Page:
THE BLOG
08/27/2014 10:15 am ET | Updated Oct 27, 2014

'You Should Be Flattered': Body Image and Street Harassment in the Internet Age

Henglein and Steets via Getty Images

There was a time not terribly long ago when I believed that getting catcalled on the street was a most sincere form of flattery.

This depressing notion made sense to me with my teenage logic. If strangers think I'm pretty, I thought, then I should probably believe them.

Naturally, this was the thinking that launched a million social media profiles. I remember how excited I would get at age 15, on a local meetup site, when an anonymous individual (who I now for all intents and purposes refer to as a "creep") would compliment one of my profile pictures. The rush of having a complete stranger admire me directly, bypassing the confused wilderness of hormone-addled high school romance, was exhilarating. Addicting, even.

And of course, there's the opposite effect: the sting of having a complete stranger shame you virtually. An unflattering photo is an open invitation to insult. Hence, the rise of "selfie-culture": the trope of snapping innumerable camera photos and sharing the best-looking one. The much-derided MySpace angle. The reports of "selfie-addiction." We laugh at this stuff, but these behaviors, ranging in severity, are symptomatic of a much graver issue and underlying psychology. Body image obsessions form the basis of online communities that are "Pro-Ana" (which, regrettably, I fell victim to at a young age).

I was a mess: mired in insecurity, obsessed with my reflection and the myriad ways in which my mind distorted it. My body image was about as reliable as one in a funhouse mirror. Digital pictures were an instant way to capture what my own eyes couldn't see, and social media served as validation. Catcalls were an extension of that. It was easy to feign disgust at lewd comments, all the while storing them in the back of my mind as a sort of consolation that, hell, at least somebody found me attractive.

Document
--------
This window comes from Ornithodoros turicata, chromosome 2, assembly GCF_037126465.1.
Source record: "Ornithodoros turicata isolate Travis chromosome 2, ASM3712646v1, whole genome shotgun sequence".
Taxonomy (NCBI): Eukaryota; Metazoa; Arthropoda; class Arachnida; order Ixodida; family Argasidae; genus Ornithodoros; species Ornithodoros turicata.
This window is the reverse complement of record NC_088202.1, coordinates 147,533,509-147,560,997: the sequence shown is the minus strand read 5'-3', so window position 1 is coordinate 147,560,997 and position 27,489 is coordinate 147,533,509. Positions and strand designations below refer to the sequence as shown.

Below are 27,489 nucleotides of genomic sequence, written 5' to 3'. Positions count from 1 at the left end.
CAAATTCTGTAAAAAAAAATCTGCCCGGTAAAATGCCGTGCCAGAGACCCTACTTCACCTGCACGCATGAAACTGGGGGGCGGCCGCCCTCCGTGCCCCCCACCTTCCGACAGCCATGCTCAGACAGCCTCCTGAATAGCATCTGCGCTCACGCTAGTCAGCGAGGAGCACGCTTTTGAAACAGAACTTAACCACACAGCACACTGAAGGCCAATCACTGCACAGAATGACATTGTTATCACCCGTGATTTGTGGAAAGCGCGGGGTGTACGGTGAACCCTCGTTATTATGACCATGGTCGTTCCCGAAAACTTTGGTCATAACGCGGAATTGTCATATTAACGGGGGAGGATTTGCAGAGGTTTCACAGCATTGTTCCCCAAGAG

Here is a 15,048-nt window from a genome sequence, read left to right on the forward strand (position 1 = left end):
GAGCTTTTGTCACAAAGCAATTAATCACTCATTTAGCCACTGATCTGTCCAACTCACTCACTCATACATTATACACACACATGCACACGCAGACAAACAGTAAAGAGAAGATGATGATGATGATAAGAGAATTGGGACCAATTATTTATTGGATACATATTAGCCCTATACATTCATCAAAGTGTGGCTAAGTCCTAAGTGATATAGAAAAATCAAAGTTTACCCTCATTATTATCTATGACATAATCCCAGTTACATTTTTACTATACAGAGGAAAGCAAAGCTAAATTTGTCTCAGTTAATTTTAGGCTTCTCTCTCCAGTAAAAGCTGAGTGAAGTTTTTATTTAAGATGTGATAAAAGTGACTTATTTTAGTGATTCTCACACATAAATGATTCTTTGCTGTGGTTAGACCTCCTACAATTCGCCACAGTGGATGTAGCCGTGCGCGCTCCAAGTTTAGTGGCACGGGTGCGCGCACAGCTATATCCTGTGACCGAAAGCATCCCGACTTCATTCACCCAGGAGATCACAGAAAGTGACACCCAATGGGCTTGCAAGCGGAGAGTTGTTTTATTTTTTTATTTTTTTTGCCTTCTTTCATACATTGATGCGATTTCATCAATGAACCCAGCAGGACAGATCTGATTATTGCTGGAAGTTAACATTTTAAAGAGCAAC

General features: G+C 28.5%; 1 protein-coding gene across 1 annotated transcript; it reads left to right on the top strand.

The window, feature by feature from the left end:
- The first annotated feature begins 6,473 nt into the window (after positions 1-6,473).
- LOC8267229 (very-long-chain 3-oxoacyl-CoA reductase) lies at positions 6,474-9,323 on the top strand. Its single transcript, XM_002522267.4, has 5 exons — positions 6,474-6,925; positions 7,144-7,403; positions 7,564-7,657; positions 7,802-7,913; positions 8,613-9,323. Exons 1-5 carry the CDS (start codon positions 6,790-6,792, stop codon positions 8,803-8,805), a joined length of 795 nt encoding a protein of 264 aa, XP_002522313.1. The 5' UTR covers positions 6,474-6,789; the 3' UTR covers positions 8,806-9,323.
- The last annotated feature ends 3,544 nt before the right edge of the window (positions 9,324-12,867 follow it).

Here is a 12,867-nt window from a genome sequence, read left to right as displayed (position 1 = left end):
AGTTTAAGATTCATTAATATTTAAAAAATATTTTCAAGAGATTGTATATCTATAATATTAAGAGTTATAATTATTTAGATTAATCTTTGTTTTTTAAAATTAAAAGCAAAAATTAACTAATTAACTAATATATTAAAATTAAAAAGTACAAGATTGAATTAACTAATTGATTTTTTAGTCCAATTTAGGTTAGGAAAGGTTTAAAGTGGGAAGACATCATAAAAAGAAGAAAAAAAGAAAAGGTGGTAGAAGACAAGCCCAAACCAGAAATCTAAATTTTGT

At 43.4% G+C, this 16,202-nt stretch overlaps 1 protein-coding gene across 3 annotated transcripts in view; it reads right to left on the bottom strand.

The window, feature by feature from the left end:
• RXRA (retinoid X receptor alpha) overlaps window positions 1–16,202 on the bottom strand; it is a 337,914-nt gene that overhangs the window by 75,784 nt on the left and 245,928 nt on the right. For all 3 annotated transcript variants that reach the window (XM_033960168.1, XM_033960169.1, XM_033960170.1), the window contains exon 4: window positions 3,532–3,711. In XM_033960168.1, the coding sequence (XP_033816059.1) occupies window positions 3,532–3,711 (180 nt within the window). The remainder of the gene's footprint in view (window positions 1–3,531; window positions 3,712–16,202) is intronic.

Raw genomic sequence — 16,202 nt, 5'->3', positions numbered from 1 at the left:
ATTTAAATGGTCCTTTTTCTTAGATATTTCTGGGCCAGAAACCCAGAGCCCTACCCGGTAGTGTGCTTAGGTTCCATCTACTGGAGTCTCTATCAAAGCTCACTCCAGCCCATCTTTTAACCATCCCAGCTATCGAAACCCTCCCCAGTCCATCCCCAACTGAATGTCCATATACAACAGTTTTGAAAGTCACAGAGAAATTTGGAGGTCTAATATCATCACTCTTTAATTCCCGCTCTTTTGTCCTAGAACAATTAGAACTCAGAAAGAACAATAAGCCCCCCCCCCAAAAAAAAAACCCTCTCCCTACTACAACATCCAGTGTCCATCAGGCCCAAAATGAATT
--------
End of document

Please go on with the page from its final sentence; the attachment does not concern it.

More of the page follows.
The thing about being regarded as a sexual object before you're of consensual age -- or before you know anything about sexuality, really -- is that you don't quite have a grasp on what advances mean. They are affirmations of attractiveness, seemingly detached from salacious intent because they don't appear to escalate (until eventually, they do). High school flirtation was confusing, albeit harmless. Being hit on by older men was exciting but utterly creepy in some illicit, unplaceable way.

I have a lot of bad memories that resulted from not playing my cards right, from being too smart to act my age and too stupid to know better. It took a lifetime to learn to love myself without someone's validation, and to find someone to love me back unconditionally. Today, at age 24, I still get pangs of self-consciousness when (and I hate admitting this) I walk the streets and get no attention. Try as I might to overcome this wretched and twisted way of thinking, I still have to consciously commit to not falling into the trap of low self-esteem and skewed body image.

It shouldn't have been this way for me, and it shouldn't be this way for girls growing up today on social media, with the cesspool of judgment it propagates. I really believe that if we stressed to girls that health is more important than beauty, that self-esteem more valuable than sexiness, we could save women from the kind of self-destructive thinking that consumed me growing up.

My mother and grandmothers grew up in a culture that emphasized women as aesthetic creatures (more on that here). As early as I can remember, it was made painfully clear to me that success and happiness are all but dependent on one's outward appearance. I wonder how I would have turned out, had my priorities -- and theirs -- been a little different. If I'd channeled the energy I put into preening and dieting into other pursuits, what might have I accomplished?

We live in a society where the gaze and lust of men is often more coveted than self-esteem, and even self-respect. We're subjected to a ceaseless parade of judgment from women and men alike. I want to live in a society where I am not a slave to mirrors and cameras, scrambling for my smartphone to untag a picture taken at an unflattering angle. Can we teach ourselves to love ourselves? Or at the very least, can we teach our girls? That is all I ask.